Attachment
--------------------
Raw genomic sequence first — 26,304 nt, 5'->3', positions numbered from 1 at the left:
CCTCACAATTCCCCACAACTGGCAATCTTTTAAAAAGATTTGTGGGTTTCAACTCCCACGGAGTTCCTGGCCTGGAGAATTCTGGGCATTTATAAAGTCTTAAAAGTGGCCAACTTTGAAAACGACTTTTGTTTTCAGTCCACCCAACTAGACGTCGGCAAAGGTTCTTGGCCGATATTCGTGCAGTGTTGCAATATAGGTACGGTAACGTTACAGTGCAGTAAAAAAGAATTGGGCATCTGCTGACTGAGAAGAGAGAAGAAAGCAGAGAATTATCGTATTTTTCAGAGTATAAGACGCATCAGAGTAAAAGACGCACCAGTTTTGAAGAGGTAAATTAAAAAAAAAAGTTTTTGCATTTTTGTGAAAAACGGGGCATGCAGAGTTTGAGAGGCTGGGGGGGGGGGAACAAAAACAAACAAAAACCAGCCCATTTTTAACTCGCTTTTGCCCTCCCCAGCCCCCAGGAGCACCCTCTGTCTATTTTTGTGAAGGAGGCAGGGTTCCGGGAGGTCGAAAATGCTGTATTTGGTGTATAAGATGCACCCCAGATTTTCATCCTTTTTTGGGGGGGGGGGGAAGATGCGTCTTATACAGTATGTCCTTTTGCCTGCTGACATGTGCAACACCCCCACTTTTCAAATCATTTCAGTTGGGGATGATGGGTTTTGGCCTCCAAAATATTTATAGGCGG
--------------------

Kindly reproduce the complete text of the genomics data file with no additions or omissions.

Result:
Raw genomic sequence first — 26,304 nt, 5'->3', positions numbered from 1 at the left:
CCTCACAATTCCCCACAACTGGCAATCTTTTAAAAAGATTTGTGGGTTTCAACTCCCACGGAGTTCCTGGCCTGGAGAATTCTGGGCATTTATAAAGTCTTAAAAGTGGCCAACTTTGAAAACGACTTTTGTTTTCAGTCCACCCAACTAGACGTCGGCAAAGGTTCTTGGCCGATATTCGTGCAGTGTTGCAATATAGGTACGGTAACGTTACAGTGCAGTAAAAAAGAATTGGGCATCTGCTGACTGAGAAGAGAGAAGAAAGCAGAGAATTATCGTATTTTTCAGAGTATAAGACGCATCAGAGTAAAAGACGCACCAGTTTTGAAGAGGTAAATTAAAAAAAAAAGTTTTTGCATTTTTGTGAAAAACGGGGCATGCAGAGTTTGAGAGGCTGGGGGGGGGGGAACAAAAACAAACAAAAACCAGCCCATTTTTAACTCGCTTTTGCCCTCCCCAGCCCCCAGGAGCACCCTCTGTCTATTTTTGTGAAGGAGGCAGGGTTCCGGGAGGTCGAAAATGCTGTATTTGGTGTATAAGATGCACCCCAGATTTTCATCCTTTTTTGGGGGGGGGGGGAAGATGCGTCTTATACAGTATGTCCTTTTGCCTGCTGACATGTGCAACACCCCCACTTTTCAAATCATTTCAGTTGGGGATGATGGGTTTTGGCCTCCAAAATATTTATAGGCGG